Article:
Cutaneous vasculitis refers to vasculitis affecting small- or medium-sized vessels in the skin and subcutaneous tissue but not the internal organs. Purpura, petechiae, or ulcers may develop. Diagnosis requires biopsy. Treatment depends on etiology and extent of disease.
Vasculitis can affect the small- or medium-sized vessels of the skin. Vasculitis affecting the small vessels of the skin (eg, arterioles, capillaries, postcapillary venules) tends to cause lesions such as purpura, petechiae, and possibly shallow ulcers. Livedo reticularis, nodules, and deep ulcers are usually caused by vasculitis of deeper, medium or large vessels. Any primary or secondary vasculitis can affect the skin, including that due to serum sickness, infections (eg, hepatitis C), cancers, rheumatologic or other autoimmune disorders, and hypersensitivity to drugs.
Terms used to describe cutaneous vasculitis can overlap and may be used inconsistently:
Symptoms and Signs
Patients may present with skin symptoms such as lesions, including palpable purpura, petechiae, urticaria, ulcers, livedo reticularis, and nodules. If skin involvement is secondary to a systemic vasculitis, symptoms may also include fever, arthralgias, other organ involvement, or a combination.
A diagnosis of vasculitis limited to the skin requires a complete history and physical examination. History is focused at identifying causes, such as new drugs or infections. Evaluation is also focused on excluding manifestations of inflammation or vasculitis in other organs, such as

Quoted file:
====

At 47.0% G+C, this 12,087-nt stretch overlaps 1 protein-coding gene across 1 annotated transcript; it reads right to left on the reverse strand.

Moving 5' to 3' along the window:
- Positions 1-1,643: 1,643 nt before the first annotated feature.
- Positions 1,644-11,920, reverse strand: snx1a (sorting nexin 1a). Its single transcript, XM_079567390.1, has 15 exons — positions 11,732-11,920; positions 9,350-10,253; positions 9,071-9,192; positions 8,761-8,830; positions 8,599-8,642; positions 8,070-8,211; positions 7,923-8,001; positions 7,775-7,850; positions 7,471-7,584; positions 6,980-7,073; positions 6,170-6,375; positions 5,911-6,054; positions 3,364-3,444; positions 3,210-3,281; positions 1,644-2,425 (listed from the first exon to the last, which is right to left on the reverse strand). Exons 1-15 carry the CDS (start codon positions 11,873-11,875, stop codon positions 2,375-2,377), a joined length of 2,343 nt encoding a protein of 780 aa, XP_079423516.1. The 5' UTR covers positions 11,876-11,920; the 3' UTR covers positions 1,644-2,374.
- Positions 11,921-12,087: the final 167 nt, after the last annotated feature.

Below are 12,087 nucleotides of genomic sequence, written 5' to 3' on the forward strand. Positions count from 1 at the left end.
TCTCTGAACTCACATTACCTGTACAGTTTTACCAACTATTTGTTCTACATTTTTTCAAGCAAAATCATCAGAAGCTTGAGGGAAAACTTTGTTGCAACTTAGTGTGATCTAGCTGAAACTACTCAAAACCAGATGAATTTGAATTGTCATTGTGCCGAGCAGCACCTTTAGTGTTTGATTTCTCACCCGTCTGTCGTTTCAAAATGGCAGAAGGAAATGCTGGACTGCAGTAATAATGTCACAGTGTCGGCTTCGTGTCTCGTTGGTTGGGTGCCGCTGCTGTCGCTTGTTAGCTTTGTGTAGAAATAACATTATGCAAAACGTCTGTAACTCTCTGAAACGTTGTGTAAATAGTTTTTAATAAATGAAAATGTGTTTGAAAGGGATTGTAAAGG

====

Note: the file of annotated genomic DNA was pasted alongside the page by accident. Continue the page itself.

Urinalysis should exclude blood, protein, and RBC casts. A chest x-ray is needed to check for infiltrates (suggesting alveolar hemorrhage). CBC and other blood tests are needed to check for anemia, to determine platelet count and serum creatinine level, and to check for elevated levels of acute-phase reactants (eg, ESR, C-reactive protein).
Skin biopsy should be done, optimally within 24 to 48 h after vasculitic lesions appear. Diagnostic yield depends on the depth of the biopsy. Generally, deep punch biopsy or excision biopsy into the subcutis is preferred; these biopsies can sample small- and medium-sized vessels. Shave biopsy is usually inadequate.
If histologic examination detects the following, cutaneous vasculitis is confirmed:
Direct immunofluorescence staining is needed to check for IgA, IgM, and IgG and complement deposition in and around the vessel wall, which suggests an immune complex–mediated process, a lymphoproliferative disorder, or other neoplastic disorder, especially in adults. Direct immunofluorescence staining may help diagnose cryoglobulinemic vasculitis, RA, immunoglobulin A–associated vasculitis, or leukocytoclastic vasculitis. Tests done to identify the cause of vasculitis include cryoglobulins, antineutrophil cytoplasmic antibodies [ANCA], hepatitis B and C antibodies, complement levels, rheumatoid factor, blood cultures, and serum and urine protein electrophoresis. Other tests are done as needed to identify clinically suspected causes of vasculitis.
Treatment is first directed at any identified cause. If no cause is identified and vasculitis is limited to the skin, treatment is minimal and conservative. Support hose and antihistamines may be sufficient. If this treatment is ineffective, colchicine, hydroxychloroquine or dapsone, or a short course of low-dose corticosteroids can be tried.
Rarely, stronger immunosuppressants (eg, azathioprine, methotrexate) are used, particularly if lesions ulcerate or if corticosteroids must be taken indefinitely to control symptoms.
Last full review/revision April 2013 by Carmen E. Gota, MD